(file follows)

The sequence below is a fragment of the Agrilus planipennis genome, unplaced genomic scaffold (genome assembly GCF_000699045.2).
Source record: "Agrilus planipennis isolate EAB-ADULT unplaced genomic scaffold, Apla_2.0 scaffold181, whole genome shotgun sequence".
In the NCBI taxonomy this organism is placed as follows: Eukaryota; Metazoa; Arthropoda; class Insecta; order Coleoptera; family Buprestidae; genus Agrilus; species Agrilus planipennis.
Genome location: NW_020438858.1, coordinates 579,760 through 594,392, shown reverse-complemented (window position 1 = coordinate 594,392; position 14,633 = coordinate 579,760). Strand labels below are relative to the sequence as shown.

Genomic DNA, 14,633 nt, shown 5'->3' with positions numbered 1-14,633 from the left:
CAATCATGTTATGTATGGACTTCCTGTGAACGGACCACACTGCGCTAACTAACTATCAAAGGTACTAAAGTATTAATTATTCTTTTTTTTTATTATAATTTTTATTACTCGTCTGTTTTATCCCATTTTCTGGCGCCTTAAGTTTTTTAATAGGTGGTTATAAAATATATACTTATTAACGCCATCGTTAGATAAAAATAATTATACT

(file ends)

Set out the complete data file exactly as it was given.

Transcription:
The sequence below is a fragment of the Agrilus planipennis genome, unplaced genomic scaffold (genome assembly GCF_000699045.2).
Source record: "Agrilus planipennis isolate EAB-ADULT unplaced genomic scaffold, Apla_2.0 scaffold181, whole genome shotgun sequence".
In the NCBI taxonomy this organism is placed as follows: Eukaryota; Metazoa; Arthropoda; class Insecta; order Coleoptera; family Buprestidae; genus Agrilus; species Agrilus planipennis.
Genome location: NW_020438858.1, coordinates 579,760 through 594,392, shown reverse-complemented (window position 1 = coordinate 594,392; position 14,633 = coordinate 579,760). Strand labels below are relative to the sequence as shown.

Genomic DNA, 14,633 nt, shown 5'->3' with positions numbered 1-14,633 from the left:
CAATCATGTTATGTATGGACTTCCTGTGAACGGACCACACTGCGCTAACTAACTATCAAAGGTACTAAAGTATTAATTATTCTTTTTTTTTATTATAATTTTTATTACTCGTCTGTTTTATCCCATTTTCTGGCGCCTTAAGTTTTTTAATAGGTGGTTATAAAATATATACTTATTAACGCCATCGTTAGATAAAAATAATTATACT